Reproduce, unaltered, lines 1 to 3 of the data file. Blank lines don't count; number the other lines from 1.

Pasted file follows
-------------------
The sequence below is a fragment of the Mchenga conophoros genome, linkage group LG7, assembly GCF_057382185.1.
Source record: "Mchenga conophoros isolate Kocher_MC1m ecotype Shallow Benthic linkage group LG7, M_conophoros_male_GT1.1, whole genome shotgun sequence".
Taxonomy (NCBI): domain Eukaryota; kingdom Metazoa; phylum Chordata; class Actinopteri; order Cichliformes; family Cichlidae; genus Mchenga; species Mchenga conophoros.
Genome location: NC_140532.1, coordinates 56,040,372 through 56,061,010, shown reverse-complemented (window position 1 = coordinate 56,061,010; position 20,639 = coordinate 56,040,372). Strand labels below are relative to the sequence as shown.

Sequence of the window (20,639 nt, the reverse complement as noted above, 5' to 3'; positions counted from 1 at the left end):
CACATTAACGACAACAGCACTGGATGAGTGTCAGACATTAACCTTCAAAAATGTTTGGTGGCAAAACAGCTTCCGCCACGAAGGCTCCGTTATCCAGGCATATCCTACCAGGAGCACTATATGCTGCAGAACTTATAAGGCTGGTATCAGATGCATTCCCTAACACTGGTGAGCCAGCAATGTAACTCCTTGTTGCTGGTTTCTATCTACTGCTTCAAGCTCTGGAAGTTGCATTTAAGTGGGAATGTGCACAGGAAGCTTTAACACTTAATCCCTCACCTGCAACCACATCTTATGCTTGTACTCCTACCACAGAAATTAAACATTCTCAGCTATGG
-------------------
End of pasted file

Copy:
The sequence below is a fragment of the Mchenga conophoros genome, linkage group LG7, assembly GCF_057382185.1.
Source record: "Mchenga conophoros isolate Kocher_MC1m ecotype Shallow Benthic linkage group LG7, M_conophoros_male_GT1.1, whole genome shotgun sequence".
Taxonomy (NCBI): domain Eukaryota; kingdom Metazoa; phylum Chordata; class Actinopteri; order Cichliformes; family Cichlidae; genus Mchenga; species Mchenga conophoros.